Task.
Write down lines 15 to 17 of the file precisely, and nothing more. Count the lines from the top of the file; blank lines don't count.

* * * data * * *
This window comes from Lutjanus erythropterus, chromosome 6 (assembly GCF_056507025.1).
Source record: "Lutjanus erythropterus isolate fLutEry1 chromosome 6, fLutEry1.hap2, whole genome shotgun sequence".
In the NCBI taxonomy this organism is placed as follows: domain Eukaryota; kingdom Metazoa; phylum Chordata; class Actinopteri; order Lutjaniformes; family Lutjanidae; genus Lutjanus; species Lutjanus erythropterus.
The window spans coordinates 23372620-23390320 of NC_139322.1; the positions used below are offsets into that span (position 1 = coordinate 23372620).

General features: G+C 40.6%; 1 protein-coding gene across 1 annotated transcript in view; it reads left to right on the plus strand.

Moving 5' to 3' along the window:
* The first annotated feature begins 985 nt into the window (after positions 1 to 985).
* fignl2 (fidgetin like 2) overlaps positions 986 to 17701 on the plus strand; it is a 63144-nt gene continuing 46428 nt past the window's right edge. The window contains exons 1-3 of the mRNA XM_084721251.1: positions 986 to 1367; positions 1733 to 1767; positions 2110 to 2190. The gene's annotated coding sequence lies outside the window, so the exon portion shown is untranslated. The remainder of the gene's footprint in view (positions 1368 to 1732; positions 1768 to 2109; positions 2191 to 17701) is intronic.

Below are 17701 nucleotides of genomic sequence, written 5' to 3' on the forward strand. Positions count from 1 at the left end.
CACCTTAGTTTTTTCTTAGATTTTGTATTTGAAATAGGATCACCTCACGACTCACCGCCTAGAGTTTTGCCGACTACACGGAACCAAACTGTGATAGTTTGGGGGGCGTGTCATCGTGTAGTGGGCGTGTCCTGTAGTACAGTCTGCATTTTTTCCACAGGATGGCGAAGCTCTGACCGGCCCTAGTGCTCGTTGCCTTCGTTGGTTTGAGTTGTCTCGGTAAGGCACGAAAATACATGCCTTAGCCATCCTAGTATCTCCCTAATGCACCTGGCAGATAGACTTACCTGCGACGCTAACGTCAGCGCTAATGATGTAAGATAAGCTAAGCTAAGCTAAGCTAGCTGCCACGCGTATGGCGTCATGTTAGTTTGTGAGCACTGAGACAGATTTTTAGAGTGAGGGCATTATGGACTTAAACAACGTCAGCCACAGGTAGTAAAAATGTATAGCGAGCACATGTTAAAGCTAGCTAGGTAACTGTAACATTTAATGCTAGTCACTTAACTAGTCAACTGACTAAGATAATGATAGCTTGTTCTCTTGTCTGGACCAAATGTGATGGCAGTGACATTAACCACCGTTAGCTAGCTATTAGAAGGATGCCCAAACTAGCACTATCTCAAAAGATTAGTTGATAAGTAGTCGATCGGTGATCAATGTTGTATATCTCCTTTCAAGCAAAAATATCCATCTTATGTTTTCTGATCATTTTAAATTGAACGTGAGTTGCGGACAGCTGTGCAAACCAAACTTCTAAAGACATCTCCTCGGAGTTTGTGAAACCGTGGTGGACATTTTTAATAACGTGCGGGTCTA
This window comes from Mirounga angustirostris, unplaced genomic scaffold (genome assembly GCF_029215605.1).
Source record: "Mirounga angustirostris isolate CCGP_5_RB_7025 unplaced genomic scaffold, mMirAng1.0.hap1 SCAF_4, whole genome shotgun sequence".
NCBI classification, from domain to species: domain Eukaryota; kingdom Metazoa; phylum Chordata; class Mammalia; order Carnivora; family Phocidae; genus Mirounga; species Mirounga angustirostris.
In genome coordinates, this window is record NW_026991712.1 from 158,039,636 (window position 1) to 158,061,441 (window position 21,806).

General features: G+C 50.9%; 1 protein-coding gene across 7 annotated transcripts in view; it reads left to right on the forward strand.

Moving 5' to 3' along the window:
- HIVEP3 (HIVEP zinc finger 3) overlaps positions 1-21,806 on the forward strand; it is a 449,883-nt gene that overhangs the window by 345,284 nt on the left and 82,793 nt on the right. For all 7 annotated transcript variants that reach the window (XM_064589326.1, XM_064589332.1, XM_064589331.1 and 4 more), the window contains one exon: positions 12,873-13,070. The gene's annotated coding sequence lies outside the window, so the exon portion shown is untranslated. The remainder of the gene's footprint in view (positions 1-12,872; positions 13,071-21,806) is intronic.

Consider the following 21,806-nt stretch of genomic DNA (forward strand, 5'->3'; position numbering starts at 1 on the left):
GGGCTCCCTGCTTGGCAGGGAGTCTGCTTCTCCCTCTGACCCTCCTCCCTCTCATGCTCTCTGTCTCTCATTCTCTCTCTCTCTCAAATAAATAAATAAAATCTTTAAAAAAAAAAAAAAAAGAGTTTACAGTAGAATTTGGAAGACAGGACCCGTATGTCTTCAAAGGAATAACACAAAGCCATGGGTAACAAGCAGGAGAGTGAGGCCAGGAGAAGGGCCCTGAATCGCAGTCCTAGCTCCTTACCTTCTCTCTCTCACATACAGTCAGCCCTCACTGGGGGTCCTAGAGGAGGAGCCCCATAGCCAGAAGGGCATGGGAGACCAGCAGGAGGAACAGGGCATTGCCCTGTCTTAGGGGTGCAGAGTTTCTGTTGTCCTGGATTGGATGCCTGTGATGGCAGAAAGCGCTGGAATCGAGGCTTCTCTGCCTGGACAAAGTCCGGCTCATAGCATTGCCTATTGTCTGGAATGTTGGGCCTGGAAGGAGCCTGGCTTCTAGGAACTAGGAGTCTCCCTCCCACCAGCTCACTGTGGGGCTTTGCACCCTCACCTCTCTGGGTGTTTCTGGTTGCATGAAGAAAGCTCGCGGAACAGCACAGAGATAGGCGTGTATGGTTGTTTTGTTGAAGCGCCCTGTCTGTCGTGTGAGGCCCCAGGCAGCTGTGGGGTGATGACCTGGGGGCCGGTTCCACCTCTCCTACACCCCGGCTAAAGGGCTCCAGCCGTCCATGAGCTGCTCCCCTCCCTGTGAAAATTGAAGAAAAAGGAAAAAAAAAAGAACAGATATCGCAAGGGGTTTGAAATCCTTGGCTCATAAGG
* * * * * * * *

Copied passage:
General features: G+C 50.9%; 1 protein-coding gene across 7 annotated transcripts in view; it reads left to right on the forward strand.

Moving 5' to 3' along the window:
- HIVEP3 (HIVEP zinc finger 3) overlaps positions 1-21,806 on the forward strand; it is a 449,883-nt gene that overhangs the window by 345,284 nt on the left and 82,793 nt on the right. For all 7 annotated transcript variants that reach the window (XM_064589326.1, XM_064589332.1, XM_064589331.1 and 4 more), the window contains one exon: positions 12,873-13,070. The gene's annotated coding sequence lies outside the window, so the exon portion shown is untranslated. The remainder of the gene's footprint in view (positions 1-12,872; positions 13,071-21,806) is intronic.